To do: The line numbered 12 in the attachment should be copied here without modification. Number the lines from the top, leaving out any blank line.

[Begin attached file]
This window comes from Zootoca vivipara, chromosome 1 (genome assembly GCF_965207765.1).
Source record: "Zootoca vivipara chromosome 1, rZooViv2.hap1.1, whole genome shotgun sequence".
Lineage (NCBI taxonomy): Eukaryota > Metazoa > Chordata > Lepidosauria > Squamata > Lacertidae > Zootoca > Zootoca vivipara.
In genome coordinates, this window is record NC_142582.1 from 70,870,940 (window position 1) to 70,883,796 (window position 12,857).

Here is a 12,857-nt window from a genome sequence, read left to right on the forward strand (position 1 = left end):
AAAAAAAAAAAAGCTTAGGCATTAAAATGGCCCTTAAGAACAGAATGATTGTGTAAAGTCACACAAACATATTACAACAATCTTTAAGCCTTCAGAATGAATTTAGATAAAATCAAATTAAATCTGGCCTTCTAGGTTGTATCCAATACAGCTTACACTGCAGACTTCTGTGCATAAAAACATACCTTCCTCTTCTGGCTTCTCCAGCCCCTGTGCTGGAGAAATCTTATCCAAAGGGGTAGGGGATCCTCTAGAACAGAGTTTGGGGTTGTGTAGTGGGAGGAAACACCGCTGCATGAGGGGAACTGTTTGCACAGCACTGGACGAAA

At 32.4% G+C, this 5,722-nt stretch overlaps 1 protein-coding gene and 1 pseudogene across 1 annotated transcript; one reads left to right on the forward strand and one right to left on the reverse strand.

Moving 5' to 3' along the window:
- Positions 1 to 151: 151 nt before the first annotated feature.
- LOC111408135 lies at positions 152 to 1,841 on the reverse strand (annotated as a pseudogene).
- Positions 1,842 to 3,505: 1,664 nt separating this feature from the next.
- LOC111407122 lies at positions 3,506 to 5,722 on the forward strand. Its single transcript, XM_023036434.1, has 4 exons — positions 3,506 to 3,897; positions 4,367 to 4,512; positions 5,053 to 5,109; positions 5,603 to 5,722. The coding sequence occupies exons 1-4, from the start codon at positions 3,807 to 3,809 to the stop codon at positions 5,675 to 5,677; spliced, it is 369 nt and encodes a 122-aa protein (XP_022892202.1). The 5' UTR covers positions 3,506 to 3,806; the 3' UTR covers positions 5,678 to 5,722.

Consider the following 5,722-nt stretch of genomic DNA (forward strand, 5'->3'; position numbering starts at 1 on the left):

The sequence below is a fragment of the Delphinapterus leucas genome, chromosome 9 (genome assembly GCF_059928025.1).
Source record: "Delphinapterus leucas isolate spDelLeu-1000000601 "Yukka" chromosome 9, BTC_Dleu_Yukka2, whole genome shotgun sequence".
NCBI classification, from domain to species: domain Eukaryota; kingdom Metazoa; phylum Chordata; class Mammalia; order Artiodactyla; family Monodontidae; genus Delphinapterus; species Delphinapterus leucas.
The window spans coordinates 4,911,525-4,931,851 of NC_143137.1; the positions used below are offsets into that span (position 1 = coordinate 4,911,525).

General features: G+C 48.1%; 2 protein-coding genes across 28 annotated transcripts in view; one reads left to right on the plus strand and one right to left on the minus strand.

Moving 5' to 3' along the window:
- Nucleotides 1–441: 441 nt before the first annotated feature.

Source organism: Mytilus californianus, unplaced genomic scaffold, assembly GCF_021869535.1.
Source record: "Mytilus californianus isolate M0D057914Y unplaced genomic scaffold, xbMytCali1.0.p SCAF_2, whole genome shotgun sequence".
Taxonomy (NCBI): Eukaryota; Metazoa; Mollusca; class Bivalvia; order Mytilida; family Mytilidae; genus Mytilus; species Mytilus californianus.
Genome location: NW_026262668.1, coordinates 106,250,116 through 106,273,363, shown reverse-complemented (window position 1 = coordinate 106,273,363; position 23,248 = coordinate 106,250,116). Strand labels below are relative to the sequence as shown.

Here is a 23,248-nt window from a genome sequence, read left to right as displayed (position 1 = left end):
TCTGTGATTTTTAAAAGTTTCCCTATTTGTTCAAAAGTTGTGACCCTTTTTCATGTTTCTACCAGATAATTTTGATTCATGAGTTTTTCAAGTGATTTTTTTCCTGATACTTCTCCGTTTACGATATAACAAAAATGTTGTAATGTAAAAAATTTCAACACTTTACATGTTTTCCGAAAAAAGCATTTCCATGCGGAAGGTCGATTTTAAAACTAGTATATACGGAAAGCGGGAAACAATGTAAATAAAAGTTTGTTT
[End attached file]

- LOC111407122 lies at positions 3,506 to 5,722 on the forward strand. Its single transcript, XM_023036434.1, has 4 exons — positions 3,506 to 3,897; positions 4,367 to 4,512; positions 5,053 to 5,109; positions 5,603 to 5,722. The coding sequence occupies exons 1-4, from the start codon at positions 3,807 to 3,809 to the stop codon at positions 5,675 to 5,677; spliced, it is 369 nt and encodes a 122-aa protein (XP_022892202.1). The 5' UTR covers positions 3,506 to 3,806; the 3' UTR covers positions 5,678 to 5,722.